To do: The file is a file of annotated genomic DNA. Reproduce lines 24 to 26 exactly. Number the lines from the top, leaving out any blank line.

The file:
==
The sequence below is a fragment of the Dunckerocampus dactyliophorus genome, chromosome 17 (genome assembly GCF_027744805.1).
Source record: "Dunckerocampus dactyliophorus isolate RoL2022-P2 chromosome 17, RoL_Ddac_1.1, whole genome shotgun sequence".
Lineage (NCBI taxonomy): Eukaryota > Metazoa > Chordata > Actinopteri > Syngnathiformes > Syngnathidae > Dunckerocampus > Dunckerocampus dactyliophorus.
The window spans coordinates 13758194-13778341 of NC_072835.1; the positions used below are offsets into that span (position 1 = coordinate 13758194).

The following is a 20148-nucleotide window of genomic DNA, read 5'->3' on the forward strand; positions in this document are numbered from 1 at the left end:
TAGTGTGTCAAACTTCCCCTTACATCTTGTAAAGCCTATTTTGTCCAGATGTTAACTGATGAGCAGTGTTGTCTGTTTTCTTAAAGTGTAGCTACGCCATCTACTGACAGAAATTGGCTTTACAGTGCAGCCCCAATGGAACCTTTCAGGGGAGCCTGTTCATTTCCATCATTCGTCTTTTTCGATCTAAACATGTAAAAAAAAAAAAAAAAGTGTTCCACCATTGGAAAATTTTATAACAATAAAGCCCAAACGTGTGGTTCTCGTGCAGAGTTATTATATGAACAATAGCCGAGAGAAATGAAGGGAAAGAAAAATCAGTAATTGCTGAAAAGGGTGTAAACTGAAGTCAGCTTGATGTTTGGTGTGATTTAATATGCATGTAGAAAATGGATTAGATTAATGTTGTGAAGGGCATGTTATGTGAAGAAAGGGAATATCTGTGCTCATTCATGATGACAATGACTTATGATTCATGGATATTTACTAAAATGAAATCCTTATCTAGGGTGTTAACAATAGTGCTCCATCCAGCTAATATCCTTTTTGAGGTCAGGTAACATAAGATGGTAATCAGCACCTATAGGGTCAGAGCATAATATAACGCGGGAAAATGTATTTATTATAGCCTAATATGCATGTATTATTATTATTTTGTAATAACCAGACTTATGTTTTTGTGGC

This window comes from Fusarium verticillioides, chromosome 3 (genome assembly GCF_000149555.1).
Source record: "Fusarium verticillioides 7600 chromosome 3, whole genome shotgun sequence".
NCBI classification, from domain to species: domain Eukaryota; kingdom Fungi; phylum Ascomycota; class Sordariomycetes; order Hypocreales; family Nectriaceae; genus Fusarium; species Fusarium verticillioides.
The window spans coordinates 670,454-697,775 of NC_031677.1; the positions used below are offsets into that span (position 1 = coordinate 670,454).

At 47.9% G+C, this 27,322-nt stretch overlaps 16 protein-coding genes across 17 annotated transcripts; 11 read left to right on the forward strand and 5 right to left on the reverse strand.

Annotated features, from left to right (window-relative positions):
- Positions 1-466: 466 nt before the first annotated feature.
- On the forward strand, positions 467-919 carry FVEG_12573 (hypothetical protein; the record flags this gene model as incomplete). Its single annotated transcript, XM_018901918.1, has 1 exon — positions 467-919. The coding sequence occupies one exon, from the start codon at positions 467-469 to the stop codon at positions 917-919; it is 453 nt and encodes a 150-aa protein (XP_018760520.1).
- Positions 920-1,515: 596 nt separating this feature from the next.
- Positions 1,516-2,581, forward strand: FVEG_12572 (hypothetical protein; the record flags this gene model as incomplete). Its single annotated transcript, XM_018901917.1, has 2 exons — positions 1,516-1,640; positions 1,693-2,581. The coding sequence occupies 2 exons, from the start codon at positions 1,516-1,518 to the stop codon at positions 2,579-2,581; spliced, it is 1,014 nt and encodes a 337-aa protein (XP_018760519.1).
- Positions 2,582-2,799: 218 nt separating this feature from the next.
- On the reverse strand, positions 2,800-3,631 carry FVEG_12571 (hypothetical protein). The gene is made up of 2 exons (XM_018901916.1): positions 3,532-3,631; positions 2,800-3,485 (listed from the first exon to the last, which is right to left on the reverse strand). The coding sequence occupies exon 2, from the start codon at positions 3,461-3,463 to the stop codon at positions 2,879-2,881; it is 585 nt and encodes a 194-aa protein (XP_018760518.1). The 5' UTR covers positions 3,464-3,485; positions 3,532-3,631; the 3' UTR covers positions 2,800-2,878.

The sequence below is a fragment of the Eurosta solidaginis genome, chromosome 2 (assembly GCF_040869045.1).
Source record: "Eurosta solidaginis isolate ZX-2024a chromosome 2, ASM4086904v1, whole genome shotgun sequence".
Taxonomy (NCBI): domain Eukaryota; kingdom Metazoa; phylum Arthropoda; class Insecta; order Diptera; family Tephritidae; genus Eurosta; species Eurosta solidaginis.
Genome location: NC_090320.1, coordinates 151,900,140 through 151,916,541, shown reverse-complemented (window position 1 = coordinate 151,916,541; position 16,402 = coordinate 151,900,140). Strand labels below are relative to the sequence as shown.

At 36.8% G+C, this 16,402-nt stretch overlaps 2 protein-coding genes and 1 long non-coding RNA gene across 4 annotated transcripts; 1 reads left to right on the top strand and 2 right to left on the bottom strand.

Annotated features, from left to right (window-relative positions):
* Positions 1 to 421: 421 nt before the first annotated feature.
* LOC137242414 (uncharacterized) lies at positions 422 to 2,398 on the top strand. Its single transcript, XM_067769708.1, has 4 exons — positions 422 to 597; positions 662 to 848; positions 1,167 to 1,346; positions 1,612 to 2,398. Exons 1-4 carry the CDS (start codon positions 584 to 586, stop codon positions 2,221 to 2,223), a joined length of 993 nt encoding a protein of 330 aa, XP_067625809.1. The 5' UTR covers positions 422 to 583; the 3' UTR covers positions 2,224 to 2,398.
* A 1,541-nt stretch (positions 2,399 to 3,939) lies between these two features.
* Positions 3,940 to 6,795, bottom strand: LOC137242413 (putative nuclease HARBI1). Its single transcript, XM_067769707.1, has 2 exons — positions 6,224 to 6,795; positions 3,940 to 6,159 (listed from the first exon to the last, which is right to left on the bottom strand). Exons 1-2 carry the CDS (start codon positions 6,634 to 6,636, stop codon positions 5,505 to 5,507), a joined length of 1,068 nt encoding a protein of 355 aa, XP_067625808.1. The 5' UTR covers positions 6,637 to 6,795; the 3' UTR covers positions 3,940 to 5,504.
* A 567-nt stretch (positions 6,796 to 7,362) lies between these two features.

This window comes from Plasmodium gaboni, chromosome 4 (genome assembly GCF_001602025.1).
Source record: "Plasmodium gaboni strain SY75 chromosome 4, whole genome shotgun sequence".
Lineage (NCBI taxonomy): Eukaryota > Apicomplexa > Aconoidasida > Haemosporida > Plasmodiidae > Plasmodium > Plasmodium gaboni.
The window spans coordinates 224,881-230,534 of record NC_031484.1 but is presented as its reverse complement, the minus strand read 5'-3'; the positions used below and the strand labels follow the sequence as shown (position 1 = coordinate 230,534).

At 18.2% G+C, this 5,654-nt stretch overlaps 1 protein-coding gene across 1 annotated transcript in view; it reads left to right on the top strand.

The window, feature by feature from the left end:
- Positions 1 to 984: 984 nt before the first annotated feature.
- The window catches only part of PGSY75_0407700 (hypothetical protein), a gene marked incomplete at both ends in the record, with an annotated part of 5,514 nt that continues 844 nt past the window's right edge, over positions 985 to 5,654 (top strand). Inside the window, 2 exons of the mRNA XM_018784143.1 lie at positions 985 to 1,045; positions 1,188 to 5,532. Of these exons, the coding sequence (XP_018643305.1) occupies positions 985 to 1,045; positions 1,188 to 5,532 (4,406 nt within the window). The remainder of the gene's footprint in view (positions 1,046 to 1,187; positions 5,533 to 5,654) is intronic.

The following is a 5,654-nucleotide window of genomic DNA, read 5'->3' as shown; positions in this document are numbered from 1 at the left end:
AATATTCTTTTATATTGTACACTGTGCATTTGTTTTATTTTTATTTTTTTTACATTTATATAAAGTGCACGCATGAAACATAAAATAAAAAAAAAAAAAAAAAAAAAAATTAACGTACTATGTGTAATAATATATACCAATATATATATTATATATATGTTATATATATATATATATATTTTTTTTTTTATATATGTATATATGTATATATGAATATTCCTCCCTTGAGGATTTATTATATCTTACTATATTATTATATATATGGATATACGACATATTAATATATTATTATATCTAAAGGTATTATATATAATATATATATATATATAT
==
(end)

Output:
Annotated features, from left to right (window-relative positions):
* Positions 1 to 421: 421 nt before the first annotated feature.
* LOC137242414 (uncharacterized) lies at positions 422 to 2,398 on the top strand. Its single transcript, XM_067769708.1, has 4 exons — positions 422 to 597; positions 662 to 848; positions 1,167 to 1,346; positions 1,612 to 2,398. Exons 1-4 carry the CDS (start codon positions 584 to 586, stop codon positions 2,221 to 2,223), a joined length of 993 nt encoding a protein of 330 aa, XP_067625809.1. The 5' UTR covers positions 422 to 583; the 3' UTR covers positions 2,224 to 2,398.